The fight, scheduled for 10 rounds, was a good crisp professional fight with many close rounds and many good exchanges throughout the night. It was evenly matched and entertaining. At the final bell, it was anyone’s guess as to who would get the nod. In the end, it would be Ellis who won a split decision in what was easily the biggest victory of his career.

What happened next can really only happen in boxing. Kostya Tszyu held a 140-pound belt. HBO had taken notice of the hard punching Australian and wanted to bring him on board. For his HBO debut, Tszyu’s people wanted a particular type of opponent. They wanted Tszyu to put on a show. To do this, they needed an aggressive opponent who would bring the action to Tszyu but who also was seen as exploitable. In addition, the opponent needed to have somewhat of a name

Coming off another loss in his career, Vince Phillips fit that profile perfectly. Tszyu’s team thought their guy would make an explosive HBO debut. But Phillips had other things in mind when they faced each other in May of 1997 and pulled off a career resurrecting upset. The win for Phillips turned his career around and he probably never would have received the opportunity if he got the nod against Ellis a few months earlier.

On the flip side, Ellis found it tough to get a big contest following the Phillips win. But he eventually did get an offer to fight new 154-pound champion Raul Marquez.  It was a bad matchup for Ellis in that he was badly outsized by the naturally bigger Marquez who dominated him and stopped him in the fourth round. Ellis could never get his career on track following the Marquez defeat and the win against Phillips was ultimately the final win of his career.

Flyweights Set to Steal the Thunder on SuperFly 2

HBO’s Boxing After Dark returns next week with a tripleheader in a card titled SuperFly 2. The event is headlined by a highly anticipated 115-pound title fight between title-holder Srisaket Sor Rungvisai (44-4-1, 40 KO’s) and his mandatory challenger Juan Francisco Estrada (36-2, 25 KO’s). Also on the card is an intriguing high stakes 115-pound crossroads bout between Carlos Cuadras (36-2-1, 27 KO’s) and McWilliams Arroyo (16-3, 14 KO’s). Though I love these two fights, it is the flyweight title bout between champion Donnie Nietes (40-1-4, 22 KO’s) and his mandatory challenger Juan Carlos Revco (39-3, 19 KO’s) that I think steals the show.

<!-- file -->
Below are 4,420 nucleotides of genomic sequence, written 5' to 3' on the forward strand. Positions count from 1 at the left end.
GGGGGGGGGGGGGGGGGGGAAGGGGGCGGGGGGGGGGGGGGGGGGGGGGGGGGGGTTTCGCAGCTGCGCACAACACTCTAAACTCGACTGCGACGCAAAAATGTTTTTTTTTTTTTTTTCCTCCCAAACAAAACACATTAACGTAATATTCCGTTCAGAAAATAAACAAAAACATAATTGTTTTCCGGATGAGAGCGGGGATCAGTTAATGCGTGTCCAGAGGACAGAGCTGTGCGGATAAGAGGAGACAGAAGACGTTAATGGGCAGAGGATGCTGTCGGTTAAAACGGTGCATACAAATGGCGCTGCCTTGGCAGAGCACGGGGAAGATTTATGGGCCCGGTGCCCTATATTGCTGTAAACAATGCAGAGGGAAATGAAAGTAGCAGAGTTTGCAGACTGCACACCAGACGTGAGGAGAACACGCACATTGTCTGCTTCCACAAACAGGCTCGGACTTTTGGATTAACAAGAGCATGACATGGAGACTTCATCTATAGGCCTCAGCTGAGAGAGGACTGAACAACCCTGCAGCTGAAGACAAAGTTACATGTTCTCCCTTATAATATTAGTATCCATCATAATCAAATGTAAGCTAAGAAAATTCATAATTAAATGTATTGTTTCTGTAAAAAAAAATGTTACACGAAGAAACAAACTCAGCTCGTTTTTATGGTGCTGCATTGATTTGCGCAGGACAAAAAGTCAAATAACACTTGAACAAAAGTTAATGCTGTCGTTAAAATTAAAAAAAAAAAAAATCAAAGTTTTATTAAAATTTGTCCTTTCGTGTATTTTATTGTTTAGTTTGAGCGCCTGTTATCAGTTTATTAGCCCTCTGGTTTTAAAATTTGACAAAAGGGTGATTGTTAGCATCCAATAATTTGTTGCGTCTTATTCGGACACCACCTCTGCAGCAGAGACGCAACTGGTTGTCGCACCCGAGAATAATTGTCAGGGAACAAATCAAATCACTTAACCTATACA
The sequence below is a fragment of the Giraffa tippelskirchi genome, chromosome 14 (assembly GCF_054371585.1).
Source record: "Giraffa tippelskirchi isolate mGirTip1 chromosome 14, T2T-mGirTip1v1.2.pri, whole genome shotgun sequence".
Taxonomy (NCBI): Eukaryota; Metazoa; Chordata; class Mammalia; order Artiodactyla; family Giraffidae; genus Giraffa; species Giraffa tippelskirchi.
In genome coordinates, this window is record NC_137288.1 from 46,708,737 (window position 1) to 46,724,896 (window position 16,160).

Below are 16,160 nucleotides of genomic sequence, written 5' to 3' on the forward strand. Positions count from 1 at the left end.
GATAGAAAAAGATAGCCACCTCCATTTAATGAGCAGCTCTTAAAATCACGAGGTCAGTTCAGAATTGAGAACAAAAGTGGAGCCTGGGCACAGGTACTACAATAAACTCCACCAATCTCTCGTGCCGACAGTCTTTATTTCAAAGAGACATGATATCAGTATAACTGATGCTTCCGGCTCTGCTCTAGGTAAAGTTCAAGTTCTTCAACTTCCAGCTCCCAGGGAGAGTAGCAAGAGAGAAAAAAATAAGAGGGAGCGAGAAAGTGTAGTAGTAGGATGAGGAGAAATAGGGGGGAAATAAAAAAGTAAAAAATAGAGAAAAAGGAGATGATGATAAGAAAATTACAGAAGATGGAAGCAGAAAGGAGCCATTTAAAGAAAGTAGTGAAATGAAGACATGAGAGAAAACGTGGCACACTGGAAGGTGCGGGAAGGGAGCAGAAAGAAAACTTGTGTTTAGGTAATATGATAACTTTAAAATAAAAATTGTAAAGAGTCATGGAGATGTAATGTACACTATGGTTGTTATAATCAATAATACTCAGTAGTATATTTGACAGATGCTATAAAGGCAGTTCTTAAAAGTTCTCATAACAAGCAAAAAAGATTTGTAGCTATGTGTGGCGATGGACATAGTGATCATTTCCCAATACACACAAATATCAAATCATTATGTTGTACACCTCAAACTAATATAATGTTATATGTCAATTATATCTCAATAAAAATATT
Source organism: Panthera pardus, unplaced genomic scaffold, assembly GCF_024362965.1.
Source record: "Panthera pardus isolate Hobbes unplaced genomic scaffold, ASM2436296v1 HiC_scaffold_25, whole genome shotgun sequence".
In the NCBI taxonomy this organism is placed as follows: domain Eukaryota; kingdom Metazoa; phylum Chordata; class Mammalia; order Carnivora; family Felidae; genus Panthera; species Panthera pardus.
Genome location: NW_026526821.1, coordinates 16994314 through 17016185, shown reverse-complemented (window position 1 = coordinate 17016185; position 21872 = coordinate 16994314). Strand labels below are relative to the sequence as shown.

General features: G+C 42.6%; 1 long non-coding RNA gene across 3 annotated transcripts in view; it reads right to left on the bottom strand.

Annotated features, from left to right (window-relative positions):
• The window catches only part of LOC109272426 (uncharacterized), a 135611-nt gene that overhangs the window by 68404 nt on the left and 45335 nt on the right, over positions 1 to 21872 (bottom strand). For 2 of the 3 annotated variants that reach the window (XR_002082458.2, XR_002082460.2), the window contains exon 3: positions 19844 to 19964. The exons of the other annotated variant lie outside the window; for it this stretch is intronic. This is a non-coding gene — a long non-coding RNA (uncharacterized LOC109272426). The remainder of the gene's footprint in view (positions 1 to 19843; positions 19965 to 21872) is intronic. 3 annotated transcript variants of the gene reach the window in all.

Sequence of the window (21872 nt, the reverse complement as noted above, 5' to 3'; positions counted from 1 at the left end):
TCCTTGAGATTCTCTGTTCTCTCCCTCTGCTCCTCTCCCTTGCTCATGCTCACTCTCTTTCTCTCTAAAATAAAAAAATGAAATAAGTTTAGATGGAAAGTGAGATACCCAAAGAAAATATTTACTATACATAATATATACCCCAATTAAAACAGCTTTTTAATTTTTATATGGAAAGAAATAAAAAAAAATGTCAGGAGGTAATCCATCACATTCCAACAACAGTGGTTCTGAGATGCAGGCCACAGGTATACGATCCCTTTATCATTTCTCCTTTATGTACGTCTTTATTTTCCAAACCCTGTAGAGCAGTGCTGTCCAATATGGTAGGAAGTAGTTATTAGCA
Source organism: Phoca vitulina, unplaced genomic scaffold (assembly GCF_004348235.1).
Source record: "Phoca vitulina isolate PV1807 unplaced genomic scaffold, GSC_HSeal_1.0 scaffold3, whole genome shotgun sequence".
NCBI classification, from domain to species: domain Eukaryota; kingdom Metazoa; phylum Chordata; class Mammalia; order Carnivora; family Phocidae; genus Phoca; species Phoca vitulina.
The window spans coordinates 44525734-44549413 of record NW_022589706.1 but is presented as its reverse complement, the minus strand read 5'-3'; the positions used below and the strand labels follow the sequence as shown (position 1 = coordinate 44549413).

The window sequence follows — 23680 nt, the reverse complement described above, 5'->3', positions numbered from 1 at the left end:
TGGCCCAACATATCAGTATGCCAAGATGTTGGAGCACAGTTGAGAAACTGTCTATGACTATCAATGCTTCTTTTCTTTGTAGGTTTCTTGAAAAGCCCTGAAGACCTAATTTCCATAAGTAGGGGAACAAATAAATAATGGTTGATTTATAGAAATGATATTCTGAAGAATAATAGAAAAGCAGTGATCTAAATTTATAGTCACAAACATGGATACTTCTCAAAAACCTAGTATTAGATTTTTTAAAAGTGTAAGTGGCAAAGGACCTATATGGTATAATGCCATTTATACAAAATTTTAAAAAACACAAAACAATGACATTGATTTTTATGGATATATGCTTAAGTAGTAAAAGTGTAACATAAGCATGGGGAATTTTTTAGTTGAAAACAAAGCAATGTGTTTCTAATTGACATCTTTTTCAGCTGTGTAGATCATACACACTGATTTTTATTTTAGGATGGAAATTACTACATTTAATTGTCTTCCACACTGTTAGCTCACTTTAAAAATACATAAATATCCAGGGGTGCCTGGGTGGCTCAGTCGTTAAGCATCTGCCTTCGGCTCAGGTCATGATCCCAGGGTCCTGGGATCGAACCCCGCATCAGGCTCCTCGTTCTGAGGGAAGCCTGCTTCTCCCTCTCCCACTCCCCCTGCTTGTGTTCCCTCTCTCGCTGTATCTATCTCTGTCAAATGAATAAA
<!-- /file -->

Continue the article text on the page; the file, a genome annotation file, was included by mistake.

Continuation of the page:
The 35-year-old Nietes, who hails from the Philippines, is a former three weight class world champion. He turned pro in 2003 and first won a world title in 2007 in the 105-pound division. He added a 108-pound belt in 2011 and a flyweight title in 2017, all the while not losing a single title fight during this time frame. He is a skilled boxer-puncher who will work behind the left jab from his orthodox stance and uses angles very well to land accurate power punching combinations. Nietes likes to be first and will also mix in some well-timed fluid uppercuts from the outside.

The 34-tear-old Revco, who hails from Argentina, is a former multi-division champion having won titles in both the 108-pound division as well as at flyweight. He is an aggressive fighter by nature who likes to work behind a stiff, well timed left jab to work his way inside. Once inside, he will go to work firing off combinations to both the head and body. Similar to Nietes, Revco prefers to lead and be first.

As we all know, in boxing styles make fights. And the styles of Nietes and Revco make for guaranteed action. Neither is afraid to be first and they will be letting their hands go from the opening bell. They are both crisp accurate punchers and neither would be considered a defensive wiz. In particular, there is not a lot of head movement from either. I see a fight that is competitive with plenty of punches landed on both sides.

It may not be getting the press of the 115-pound fights, but I think Nietes-Revco turns out to be the show stopper.